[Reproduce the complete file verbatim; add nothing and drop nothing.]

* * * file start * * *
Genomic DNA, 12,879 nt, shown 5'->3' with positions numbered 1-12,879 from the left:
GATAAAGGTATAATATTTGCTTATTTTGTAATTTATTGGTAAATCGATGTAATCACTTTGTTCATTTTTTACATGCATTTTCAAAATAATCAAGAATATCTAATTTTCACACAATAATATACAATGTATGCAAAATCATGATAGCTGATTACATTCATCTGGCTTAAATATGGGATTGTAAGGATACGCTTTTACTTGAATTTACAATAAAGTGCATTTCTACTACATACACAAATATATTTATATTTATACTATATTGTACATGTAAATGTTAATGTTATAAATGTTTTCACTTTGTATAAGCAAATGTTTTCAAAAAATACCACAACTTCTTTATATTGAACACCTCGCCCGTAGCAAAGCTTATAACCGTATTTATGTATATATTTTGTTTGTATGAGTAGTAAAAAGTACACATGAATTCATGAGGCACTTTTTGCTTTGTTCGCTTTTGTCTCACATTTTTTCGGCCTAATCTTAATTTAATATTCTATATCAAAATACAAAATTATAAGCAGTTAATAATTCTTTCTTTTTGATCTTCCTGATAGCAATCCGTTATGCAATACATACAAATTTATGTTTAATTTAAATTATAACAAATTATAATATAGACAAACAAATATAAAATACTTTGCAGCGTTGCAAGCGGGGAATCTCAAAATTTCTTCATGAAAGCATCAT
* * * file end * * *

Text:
Genomic DNA, 12,879 nt, shown 5'->3' with positions numbered 1-12,879 from the left:
GATAAAGGTATAATATTTGCTTATTTTGTAATTTATTGGTAAATCGATGTAATCACTTTGTTCATTTTTTACATGCATTTTCAAAATAATCAAGAATATCTAATTTTCACACAATAATATACAATGTATGCAAAATCATGATAGCTGATTACATTCATCTGGCTTAAATATGGGATTGTAAGGATACGCTTTTACTTGAATTTACAATAAAGTGCATTTCTACTACATACACAAATATATTTATATTTATACTATATTGTACATGTAAATGTTAATGTTATAAATGTTTTCACTTTGTATAAGCAAATGTTTTCAAAAAATACCACAACTTCTTTATATTGAACACCTCGCCCGTAGCAAAGCTTATAACCGTATTTATGTATATATTTTGTTTGTATGAGTAGTAAAAAGTACACATGAATTCATGAGGCACTTTTTGCTTTGTTCGCTTTTGTCTCACATTTTTTCGGCCTAATCTTAATTTAATATTCTATATCAAAATACAAAATTATAAGCAGTTAATAATTCTTTCTTTTTGATCTTCCTGATAGCAATCCGTTATGCAATACATACAAATTTATGTTTAATTTAAATTATAACAAATTATAATATAGACAAACAAATATAAAATACTTTGCAGCGTTGCAAGCGGGGAATCTCAAAATTTCTTCATGAAAGCATCAT